The World Health Organisation held a commemorative lunch event today (6 April 2018) at the UN, bringing together Member States and partners to celebrate WHO’s 70th birthday and to discuss actions and commitments that are needed at the political level to help shape health systems of the future so that no one is left behind.
Ambassador Dr. Amrith Rohan Perera, Permanent Representative of Sri Lanka to the UN was invited to make congratulatory remarks at the event, along with a few other select Permanent Representatives. Meanwhile, Dr. Tedros, Director General of the World Health Organization is currently in Sri Lanka celebrating World Health day which falls on 7th April 2018.
In his remarks, Ambassador Perera said that it is significant that both WHO and Sri Lanka count 2018 as an important land mark. On 4 February 1948 – Seventy Years ago - Sri Lanka gained independence from colonial rule. Just over two months later on 7 April 1948, the WHO Constitution came into force. “As WHO celebrates seventy years of tremendous service to the world, we congratulate your extraordinary efforts to address the health and wellbeing of humanity,” he said.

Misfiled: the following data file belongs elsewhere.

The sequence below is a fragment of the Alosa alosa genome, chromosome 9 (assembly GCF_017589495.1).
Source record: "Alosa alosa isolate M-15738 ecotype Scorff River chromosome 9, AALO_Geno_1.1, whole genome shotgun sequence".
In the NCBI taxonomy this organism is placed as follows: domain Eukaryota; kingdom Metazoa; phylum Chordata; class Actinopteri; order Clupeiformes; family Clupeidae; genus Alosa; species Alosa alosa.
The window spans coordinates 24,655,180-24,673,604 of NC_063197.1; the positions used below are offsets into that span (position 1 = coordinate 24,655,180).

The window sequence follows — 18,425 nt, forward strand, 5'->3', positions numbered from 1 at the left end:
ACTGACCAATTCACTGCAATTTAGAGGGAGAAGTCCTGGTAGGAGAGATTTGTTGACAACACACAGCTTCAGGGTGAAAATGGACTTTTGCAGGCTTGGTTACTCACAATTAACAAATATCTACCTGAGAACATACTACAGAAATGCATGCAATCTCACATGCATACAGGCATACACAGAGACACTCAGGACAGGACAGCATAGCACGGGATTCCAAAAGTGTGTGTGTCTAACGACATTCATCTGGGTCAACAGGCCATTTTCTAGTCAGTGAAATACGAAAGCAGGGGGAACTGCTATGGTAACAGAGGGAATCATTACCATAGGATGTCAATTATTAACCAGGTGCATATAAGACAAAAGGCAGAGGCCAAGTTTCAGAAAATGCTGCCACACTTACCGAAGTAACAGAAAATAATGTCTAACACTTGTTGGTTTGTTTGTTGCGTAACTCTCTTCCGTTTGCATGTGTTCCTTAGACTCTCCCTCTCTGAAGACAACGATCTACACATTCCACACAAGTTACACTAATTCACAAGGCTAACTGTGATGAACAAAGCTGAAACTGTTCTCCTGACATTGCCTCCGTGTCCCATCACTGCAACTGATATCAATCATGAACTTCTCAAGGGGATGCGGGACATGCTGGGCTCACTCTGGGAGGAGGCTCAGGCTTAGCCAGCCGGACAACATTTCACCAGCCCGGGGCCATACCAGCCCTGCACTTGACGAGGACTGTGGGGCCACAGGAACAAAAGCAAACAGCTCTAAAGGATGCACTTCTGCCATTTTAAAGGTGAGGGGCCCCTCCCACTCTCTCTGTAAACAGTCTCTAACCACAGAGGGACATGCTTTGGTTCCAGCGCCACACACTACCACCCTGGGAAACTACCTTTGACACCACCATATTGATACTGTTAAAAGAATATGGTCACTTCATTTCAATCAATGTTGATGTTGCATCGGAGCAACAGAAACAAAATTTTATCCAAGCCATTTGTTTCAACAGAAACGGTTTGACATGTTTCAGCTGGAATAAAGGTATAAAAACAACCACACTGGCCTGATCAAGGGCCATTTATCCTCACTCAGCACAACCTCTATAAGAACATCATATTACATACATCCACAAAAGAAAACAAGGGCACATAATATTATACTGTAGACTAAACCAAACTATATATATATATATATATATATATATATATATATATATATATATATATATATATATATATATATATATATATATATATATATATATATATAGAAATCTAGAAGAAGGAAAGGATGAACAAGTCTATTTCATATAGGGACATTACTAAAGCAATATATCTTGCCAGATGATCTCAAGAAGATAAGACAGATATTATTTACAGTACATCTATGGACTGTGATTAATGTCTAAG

Ambassador Perera also noted that Sri Lanka is considered by most experts as a low cost, high impact, model of health care in South East Asia and the world. “The World Health Organization has collaborated with Sri Lanka over several decades to uplift our health sector. In fact in 2016 WHO certified Sri Lanka as a malaria-free nation, in what it called a truly remarkable achievement. We achieved this through an aggressive and innovative anti-malaria campaign and by investing in health education and effective surveillance,” he further stated.
Dr. Perera also said that Sri Lanka has a long history of providing free universal healthcare and free universal education for all its citizens.
The WHO 70th anniversary celebrations centered on Universal Health coverage which UN Member States have agreed to provide globally by 2030, as part of the Sustainable Development Goals. According to WHO, at least half of the world’s population does not have full coverage of essential health services and about 100 million people are still being pushed into extreme poverty, because they have to pay for health care. The occasion also featured the launch of commemorative UN World Health Day stamps. (ENDS)